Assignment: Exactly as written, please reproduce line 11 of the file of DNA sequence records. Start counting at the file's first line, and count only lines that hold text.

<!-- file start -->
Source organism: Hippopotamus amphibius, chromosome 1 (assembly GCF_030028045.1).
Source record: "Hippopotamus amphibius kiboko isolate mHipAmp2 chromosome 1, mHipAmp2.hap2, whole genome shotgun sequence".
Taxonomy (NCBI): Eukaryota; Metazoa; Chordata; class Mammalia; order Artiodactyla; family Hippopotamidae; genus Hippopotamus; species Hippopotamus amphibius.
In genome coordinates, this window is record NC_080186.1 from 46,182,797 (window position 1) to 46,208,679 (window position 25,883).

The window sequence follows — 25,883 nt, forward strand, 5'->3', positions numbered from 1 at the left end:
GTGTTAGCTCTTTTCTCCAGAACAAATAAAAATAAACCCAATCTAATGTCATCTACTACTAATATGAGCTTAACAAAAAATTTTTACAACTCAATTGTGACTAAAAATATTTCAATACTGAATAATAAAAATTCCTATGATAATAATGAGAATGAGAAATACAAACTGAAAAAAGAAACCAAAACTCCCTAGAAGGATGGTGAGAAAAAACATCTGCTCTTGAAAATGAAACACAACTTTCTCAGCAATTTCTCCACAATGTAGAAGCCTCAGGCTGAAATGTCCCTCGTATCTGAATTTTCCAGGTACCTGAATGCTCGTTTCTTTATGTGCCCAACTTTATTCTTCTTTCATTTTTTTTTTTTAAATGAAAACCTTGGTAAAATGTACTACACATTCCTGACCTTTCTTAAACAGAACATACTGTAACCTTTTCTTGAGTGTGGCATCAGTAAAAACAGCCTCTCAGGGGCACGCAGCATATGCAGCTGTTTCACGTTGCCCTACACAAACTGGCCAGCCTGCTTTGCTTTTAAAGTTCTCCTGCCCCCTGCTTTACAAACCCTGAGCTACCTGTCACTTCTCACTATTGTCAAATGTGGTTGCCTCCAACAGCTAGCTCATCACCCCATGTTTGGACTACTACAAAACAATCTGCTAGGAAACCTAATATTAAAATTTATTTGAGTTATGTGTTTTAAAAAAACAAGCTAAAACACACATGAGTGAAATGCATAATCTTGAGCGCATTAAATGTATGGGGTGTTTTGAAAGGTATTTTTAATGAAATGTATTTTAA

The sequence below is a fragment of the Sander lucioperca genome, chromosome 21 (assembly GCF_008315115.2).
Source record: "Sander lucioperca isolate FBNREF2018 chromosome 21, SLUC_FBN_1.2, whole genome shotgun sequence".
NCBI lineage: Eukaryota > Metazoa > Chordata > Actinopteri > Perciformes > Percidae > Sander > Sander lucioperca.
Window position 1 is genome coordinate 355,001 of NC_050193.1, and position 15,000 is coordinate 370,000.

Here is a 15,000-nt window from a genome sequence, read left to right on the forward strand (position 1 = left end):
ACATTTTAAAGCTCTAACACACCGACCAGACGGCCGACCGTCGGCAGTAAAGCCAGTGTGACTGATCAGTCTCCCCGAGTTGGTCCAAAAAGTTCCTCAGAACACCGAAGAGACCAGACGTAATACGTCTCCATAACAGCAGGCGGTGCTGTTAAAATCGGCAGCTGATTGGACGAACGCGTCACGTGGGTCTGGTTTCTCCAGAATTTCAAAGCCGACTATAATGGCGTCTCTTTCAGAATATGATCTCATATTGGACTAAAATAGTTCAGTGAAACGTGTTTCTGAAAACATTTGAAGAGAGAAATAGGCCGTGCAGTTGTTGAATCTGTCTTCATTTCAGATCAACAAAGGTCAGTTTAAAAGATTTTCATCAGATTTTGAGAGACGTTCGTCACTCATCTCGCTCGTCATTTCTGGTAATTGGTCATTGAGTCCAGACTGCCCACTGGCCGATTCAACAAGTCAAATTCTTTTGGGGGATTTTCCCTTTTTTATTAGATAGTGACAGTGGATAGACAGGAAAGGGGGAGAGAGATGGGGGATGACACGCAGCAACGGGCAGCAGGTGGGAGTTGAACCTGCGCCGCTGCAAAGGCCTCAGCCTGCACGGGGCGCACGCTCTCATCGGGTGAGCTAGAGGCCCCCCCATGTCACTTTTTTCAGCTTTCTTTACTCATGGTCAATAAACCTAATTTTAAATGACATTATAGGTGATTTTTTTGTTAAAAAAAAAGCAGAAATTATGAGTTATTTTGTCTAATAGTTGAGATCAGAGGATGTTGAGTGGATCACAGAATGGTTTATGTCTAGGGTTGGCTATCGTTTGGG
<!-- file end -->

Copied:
Here is a 15,000-nt window from a genome sequence, read left to right on the forward strand (position 1 = left end):